oa South African Family Practice - Lumbar puncture for the generalist : review article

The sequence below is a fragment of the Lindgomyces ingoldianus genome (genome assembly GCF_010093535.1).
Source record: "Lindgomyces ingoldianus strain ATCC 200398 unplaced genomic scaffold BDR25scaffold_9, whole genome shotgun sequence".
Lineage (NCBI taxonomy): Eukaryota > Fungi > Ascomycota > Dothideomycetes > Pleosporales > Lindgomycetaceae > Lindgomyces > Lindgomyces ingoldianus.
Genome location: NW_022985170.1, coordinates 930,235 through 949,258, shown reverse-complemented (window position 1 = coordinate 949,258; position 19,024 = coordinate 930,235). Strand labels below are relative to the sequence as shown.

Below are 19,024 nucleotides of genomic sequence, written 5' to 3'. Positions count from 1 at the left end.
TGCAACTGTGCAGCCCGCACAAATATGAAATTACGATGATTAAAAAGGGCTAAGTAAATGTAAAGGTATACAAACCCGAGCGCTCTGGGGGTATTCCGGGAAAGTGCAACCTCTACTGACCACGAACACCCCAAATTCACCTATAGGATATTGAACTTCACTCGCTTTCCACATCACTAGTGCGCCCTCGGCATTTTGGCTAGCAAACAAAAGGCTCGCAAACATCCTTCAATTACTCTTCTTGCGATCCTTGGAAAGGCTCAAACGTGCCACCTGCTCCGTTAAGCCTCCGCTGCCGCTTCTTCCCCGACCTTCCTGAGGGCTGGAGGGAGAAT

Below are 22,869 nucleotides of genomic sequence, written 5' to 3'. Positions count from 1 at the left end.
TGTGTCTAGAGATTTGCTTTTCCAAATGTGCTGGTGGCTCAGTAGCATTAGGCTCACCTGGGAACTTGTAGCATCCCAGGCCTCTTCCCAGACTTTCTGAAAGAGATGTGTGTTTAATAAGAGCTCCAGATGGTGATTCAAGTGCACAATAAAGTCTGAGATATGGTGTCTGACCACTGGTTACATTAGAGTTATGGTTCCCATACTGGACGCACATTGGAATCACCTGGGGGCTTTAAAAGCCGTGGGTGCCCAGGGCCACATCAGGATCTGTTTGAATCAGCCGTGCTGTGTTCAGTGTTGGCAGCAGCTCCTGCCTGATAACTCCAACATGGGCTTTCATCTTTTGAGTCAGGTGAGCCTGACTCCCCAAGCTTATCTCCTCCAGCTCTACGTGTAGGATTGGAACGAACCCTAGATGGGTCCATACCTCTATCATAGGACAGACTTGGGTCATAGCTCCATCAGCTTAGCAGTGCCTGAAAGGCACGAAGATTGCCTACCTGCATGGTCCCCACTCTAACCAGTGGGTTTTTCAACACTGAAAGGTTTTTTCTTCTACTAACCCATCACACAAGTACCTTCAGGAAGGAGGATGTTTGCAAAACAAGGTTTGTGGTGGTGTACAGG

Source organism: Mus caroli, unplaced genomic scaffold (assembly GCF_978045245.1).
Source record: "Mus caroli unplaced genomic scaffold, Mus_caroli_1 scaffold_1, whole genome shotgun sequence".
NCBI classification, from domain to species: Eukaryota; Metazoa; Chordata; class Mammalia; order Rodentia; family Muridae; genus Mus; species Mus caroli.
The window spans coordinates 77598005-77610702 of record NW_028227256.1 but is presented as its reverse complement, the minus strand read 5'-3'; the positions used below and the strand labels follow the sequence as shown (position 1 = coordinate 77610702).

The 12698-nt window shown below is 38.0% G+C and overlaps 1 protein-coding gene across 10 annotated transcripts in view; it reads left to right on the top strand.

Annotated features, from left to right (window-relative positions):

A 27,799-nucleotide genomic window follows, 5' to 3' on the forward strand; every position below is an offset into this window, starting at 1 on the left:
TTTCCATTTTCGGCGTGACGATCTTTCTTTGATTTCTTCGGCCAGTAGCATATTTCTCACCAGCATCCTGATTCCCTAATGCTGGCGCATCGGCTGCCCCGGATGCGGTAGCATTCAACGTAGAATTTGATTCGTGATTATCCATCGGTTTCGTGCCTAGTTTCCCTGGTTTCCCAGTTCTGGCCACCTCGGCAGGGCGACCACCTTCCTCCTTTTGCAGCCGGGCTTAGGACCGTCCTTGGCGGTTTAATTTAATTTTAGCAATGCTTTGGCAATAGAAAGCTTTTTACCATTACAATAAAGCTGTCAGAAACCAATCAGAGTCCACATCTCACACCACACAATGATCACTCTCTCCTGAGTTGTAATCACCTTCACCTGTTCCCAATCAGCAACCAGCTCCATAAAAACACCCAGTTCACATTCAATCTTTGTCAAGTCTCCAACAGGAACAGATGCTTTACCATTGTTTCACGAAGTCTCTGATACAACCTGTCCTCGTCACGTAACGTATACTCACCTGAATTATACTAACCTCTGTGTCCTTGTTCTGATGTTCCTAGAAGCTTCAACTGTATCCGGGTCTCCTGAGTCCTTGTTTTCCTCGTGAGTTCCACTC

The safe and successful performance of a lumbar puncture demands a working and yet specific knowledge as well as competency in performance. This review aims to aid understanding of the knowledge framework, the pitfalls and complications of lumbar puncture. It includes special reference to three dimensional relationships, functional anatomy, imaging anatomy, normal variation and living anatomy. A lumbar puncture is a commonly performed procedure for diagnostic and therapeutic purposes. Epidural and spinal anaesthesia, for example, are common in obstetric practice and involve the same technique as a lumbar puncture except for the endpoint of the needle being in the epidural space and subarachnoid space respectively. The procedure is by no means innocuous and some anatomical pitfalls include inability to find the correct entry site for placement of the lumbar puncture needle and lack of awareness of structures in relation to the advancing needle. Headache is the most common complication and it is important to avoid traumatic and dry taps, herniation syndromes and injury to the terminal end of the spinal cord. With a thorough knowledge of the contraindications, the regional anatomy and rationale of the technique and adequate prior skills practice, a lumbar puncture can be performed safely and successfully.


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